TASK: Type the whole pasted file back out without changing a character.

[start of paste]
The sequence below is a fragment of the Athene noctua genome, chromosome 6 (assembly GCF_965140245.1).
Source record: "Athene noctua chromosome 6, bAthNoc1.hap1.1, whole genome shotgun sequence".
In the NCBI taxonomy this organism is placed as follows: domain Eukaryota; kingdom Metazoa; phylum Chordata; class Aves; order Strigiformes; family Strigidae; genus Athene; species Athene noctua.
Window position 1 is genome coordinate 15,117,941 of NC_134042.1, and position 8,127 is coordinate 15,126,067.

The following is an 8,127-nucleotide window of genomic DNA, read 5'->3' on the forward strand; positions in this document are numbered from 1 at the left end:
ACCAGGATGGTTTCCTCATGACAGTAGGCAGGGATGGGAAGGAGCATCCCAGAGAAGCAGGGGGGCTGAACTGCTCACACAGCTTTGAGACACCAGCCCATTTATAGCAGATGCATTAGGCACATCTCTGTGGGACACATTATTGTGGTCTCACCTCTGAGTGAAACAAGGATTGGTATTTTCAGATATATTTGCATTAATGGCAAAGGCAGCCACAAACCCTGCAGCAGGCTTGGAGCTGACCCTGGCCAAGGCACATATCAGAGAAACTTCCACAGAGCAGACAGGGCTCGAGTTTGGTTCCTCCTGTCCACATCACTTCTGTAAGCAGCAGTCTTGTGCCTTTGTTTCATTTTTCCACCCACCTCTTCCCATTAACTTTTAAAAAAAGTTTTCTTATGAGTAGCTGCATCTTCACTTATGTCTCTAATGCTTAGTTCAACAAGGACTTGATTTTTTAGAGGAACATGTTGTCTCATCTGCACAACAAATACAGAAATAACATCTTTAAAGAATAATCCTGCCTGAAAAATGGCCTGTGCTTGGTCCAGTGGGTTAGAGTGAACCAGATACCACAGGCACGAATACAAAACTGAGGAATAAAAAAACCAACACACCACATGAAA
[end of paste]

The sequence below is a fragment of the Athene noctua genome, chromosome 6 (assembly GCF_965140245.1).
Source record: "Athene noctua chromosome 6, bAthNoc1.hap1.1, whole genome shotgun sequence".
In the NCBI taxonomy this organism is placed as follows: domain Eukaryota; kingdom Metazoa; phylum Chordata; class Aves; order Strigiformes; family Strigidae; genus Athene; species Athene noctua.
Window position 1 is genome coordinate 15,117,941 of NC_134042.1, and position 8,127 is coordinate 15,126,067.

The following is an 8,127-nucleotide window of genomic DNA, read 5'->3' on the forward strand; positions in this document are numbered from 1 at the left end:
ACCAGGATGGTTTCCTCATGACAGTAGGCAGGGATGGGAAGGAGCATCCCAGAGAAGCAGGGGGGCTGAACTGCTCACACAGCTTTGAGACACCAGCCCATTTATAGCAGATGCATTAGGCACATCTCTGTGGGACACATTATTGTGGTCTCACCTCTGAGTGAAACAAGGATTGGTATTTTCAGATATATTTGCATTAATGGCAAAGGCAGCCACAAACCCTGCAGCAGGCTTGGAGCTGACCCTGGCCAAGGCACATATCAGAGAAACTTCCACAGAGCAGACAGGGCTCGAGTTTGGTTCCTCCTGTCCACATCACTTCTGTAAGCAGCAGTCTTGTGCCTTTGTTTCATTTTTCCACCCACCTCTTCCCATTAACTTTTAAAAAAAGTTTTCTTATGAGTAGCTGCATCTTCACTTATGTCTCTAATGCTTAGTTCAACAAGGACTTGATTTTTTAGAGGAACATGTTGTCTCATCTGCACAACAAATACAGAAATAACATCTTTAAAGAATAATCCTGCCTGAAAAATGGCCTGTGCTTGGTCCAGTGGGTTAGAGTGAACCAGATACCACAGGCACGAATACAAAACTGAGGAATAAAAAAACCAACACACCACATGAAA